What are most new moms worried about? By Kathleen Linzmeier-Lytal, MD.

What are new moms most worried about? We sat down with Kathleen Linzmeier-Lytal, MD to learn about the top concerns of her patients.

What are the biggest concerns new moms have when they have a newborn?

One of the biggest concerns new moms have when they have a newborn is related to nursing. New parents worry whether their baby is getting enough food and if their baby is latching on well.  The most important measure parents can follow is if the baby is following their weight and the growth chart.  Ensuring a baby is gaining good weight is the most important indicator as to whether they a baby is getting enough food.

For moms who are nursing, I also have them check to see if the baby is latching on well.  A mom can tell if the baby is latching on well by looking to see whether their baby has that “suck and swallow” and if the baby is getting enough stools in per day and having good wet diapers.

What do you advise moms who are really struggling with breastfeeding? 

For moms who are really struggling with breastfeeding, I first try to give them support.  I let them know that nursing is very difficult, especially those first few weeks for first time moms.  I highly recommend every mom goes to see a lactation consultant. Lactation consultants are lifesavers in regard to nursing, especially for new moms.

Lactation consultants are so helpful in the early struggles with newborns and moms trying to figure out if it’s the baby or mother that has an issue. One example of an issue a baby can have that can cause a breast-feeding issue is “tongue-tied.” There is some controversy whether this causes an issue with latching, and there are different degrees of tongue-tied.  Yet, often after a child will have his tongue-tied clipped, the child will often latch on right after.  In the end, lactation constants are huge assets in allowing moms to be successful with their nursing.

For me personally, I went to a lactation consultant three times in the first few weeks after my son, Ryan, was born.  That was a big trip for us with a newborn to drive 25 minutes one way to see a lactation consultant. It seemed like forever with a newborn because it breaks up your whole routine throughout the day.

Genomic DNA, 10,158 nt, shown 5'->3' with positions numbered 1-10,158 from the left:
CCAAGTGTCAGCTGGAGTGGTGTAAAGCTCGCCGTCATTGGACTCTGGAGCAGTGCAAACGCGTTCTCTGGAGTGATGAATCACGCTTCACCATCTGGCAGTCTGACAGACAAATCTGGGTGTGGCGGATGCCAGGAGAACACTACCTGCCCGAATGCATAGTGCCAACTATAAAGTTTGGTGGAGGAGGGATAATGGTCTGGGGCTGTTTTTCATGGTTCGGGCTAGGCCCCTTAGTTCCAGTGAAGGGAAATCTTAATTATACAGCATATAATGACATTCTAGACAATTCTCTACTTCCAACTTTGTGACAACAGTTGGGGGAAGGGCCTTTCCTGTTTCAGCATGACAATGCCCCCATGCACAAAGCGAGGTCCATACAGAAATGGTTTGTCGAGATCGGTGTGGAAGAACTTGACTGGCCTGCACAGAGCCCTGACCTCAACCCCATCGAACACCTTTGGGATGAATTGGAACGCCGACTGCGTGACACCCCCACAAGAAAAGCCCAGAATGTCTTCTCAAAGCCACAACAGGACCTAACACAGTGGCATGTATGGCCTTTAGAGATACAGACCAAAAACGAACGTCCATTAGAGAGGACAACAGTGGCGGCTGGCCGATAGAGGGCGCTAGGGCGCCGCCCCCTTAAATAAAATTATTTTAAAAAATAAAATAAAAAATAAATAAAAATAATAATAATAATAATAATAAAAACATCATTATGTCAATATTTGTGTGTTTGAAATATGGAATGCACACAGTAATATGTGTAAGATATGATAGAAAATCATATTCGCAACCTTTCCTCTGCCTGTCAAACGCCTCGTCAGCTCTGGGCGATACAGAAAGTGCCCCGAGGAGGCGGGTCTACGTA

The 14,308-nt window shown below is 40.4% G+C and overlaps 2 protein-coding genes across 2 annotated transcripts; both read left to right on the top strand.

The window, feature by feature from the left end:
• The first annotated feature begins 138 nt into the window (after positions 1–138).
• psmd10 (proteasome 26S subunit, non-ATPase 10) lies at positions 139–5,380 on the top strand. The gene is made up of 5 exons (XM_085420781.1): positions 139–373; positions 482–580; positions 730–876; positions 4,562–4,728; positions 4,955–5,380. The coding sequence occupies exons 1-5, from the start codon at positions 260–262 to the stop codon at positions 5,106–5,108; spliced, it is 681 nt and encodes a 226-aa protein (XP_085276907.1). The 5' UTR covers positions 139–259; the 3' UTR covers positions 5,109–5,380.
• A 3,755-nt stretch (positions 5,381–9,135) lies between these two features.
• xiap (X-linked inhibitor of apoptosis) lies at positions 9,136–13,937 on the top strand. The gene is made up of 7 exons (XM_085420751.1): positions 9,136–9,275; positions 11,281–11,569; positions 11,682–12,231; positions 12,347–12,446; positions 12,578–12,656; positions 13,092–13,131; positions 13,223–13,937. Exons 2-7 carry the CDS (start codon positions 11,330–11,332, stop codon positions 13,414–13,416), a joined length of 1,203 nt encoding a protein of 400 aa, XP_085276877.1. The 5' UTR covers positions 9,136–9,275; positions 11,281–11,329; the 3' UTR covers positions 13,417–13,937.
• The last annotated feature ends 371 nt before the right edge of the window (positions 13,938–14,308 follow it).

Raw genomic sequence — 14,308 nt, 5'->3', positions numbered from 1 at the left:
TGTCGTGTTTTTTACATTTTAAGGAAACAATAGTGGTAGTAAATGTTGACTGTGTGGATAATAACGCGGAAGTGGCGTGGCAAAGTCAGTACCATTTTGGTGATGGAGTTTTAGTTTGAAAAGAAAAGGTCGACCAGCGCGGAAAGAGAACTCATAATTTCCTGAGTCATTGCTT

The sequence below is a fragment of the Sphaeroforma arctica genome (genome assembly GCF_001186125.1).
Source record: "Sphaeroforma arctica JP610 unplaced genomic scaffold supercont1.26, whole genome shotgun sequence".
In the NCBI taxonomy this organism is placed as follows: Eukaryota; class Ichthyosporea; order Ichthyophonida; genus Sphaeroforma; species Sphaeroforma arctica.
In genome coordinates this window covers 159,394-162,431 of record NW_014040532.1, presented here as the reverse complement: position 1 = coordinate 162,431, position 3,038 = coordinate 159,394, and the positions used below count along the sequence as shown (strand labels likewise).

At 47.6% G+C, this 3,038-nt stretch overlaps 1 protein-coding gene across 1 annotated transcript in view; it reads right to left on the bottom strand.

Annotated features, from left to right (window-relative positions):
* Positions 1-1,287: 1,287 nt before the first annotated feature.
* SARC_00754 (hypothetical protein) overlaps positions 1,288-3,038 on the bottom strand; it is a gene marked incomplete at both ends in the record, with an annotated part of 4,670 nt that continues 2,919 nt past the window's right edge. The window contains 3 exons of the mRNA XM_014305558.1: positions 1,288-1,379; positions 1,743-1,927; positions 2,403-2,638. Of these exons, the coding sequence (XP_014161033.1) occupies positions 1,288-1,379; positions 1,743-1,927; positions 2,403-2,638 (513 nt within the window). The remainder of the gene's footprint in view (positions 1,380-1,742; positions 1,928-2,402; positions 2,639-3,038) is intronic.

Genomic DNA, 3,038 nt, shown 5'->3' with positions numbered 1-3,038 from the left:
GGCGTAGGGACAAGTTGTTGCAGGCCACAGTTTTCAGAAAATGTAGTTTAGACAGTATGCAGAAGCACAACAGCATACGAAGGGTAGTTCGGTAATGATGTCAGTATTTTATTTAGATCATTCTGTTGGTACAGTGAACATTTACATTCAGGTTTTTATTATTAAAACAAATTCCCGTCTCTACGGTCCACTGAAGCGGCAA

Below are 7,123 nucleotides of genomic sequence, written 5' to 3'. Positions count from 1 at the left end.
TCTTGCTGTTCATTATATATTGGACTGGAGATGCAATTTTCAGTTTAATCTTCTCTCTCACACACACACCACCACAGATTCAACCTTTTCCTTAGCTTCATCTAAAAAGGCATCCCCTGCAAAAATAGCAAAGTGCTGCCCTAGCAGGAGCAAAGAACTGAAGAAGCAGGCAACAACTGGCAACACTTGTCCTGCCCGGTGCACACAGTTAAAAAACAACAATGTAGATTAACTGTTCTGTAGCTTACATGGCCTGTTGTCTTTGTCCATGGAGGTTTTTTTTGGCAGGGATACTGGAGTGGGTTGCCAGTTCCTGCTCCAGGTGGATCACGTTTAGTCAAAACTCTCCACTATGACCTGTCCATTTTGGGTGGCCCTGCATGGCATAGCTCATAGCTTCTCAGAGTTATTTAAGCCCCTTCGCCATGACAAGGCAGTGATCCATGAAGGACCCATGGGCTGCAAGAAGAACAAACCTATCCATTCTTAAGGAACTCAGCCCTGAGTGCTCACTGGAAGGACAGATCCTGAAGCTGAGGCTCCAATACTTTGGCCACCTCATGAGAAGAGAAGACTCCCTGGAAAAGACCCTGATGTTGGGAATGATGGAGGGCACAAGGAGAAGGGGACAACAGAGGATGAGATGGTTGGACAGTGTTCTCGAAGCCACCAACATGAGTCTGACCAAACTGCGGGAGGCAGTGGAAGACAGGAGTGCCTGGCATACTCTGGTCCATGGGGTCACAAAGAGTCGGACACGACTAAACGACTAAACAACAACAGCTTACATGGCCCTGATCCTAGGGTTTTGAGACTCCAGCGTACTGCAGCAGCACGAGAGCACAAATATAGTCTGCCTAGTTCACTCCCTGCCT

Ryan had a tongue-tie, which I had clipped when he was 3 days old.  That still didn’t completely help, so what I had to do was use a nipple shield.  The combination of Ryan’s tongue-tie, the shape of my nipple, the shape of Ryan’s mouth, and his initial lack of coordination, I had to use the nipple shield.  I probably wouldn’t have been able to continue nursing had I not had the nipple shield to allow Ryan to at least latch on.  Eventually, after 4 weeks of continuing to pump, and then try to have him latch on a little bit, and then syringe feeding, he was eventually able to latch on his own once he got strong enough and big enough. 

What is nipple confusion?
Nipple confusion is when a baby confuses a mother’s nipple with a bottle’s nipple, which can cause difficulty with breastfeeding.  For at least the first few weeks, avoid giving a baby a bottle so that breastfeeding can be established.  The same goes with pacifiers.  Some recommend waiting 3 to 4 days to make sure the nursing is going well, but I would recommend waiting 3-4 weeks to make sure that feeding is going well.

*This article is for informational purposes only and is not meant to replace medical care. As always, check with your doctor to discuss your feelings when pregnant to make sure the feelings you are having are normal and not antenatal depression.

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